BLUFPeople with neurodiverse disorders are statistically unlikely to get employment, but a greater understanding of the disorders reveals that they can bring specialist and unique skills to the workplace.
Around 15-20% of the global population are "neurodiverse". People with these conditions can find communicating a challenge and may find it challenging to work in a typical office environment. Unfortunately, other people assume they will be less capable or difficult to work with as a team member.
Neurodiversity covers these disorders:
Attention Deficit Hyperactivity Disorder involving inattention and impulsivity.
Autism Spectrum Disorder involves difficulty in communicating with others and sensory overload.
Dyslexia involves difficulties with reading and spelling.
Dyspraxia involves challenges with coordinating physical movements, including speech.
Dyscalculia involves challenges with numbers.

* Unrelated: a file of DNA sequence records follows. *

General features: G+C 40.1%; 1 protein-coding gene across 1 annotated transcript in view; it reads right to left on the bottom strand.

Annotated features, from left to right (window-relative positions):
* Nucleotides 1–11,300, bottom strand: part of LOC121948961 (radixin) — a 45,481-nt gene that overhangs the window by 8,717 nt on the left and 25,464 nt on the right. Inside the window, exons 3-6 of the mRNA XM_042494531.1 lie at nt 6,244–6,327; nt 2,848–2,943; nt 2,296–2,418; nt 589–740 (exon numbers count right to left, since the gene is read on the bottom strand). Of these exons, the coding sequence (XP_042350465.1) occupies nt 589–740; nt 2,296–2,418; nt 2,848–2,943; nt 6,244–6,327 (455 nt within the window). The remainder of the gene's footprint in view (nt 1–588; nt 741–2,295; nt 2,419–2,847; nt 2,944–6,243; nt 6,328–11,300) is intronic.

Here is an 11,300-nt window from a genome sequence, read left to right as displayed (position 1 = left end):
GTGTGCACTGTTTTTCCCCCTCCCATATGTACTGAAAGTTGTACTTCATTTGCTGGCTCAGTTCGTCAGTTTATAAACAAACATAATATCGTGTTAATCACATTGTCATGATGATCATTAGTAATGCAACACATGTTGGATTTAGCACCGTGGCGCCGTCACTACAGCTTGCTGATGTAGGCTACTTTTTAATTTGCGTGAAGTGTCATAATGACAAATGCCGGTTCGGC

Tourette syndrome causes involuntary physical and vocal "tics".
Australia's Department of Defence has realised that neurodiverse members can enhance capability in such areas as cyber security. This article notes that their strengths can include:
"a remarkable eye for detail; accuracy and consistency; a logical and analytical approach to detecting irregularities; pattern-matching skills; and a high tolerance for repetitive mental tasks".
- Feb 2020. AGCAS. Strengths associated with Neurodiversity in the workplace
- Sep 2020 The Conversation. Neurodiversity at work benefits everyone – why companies are hiring autistic people
- Sep 2021. Achieve Centre. 5 Ways to Support Neurodiversity in the Workplace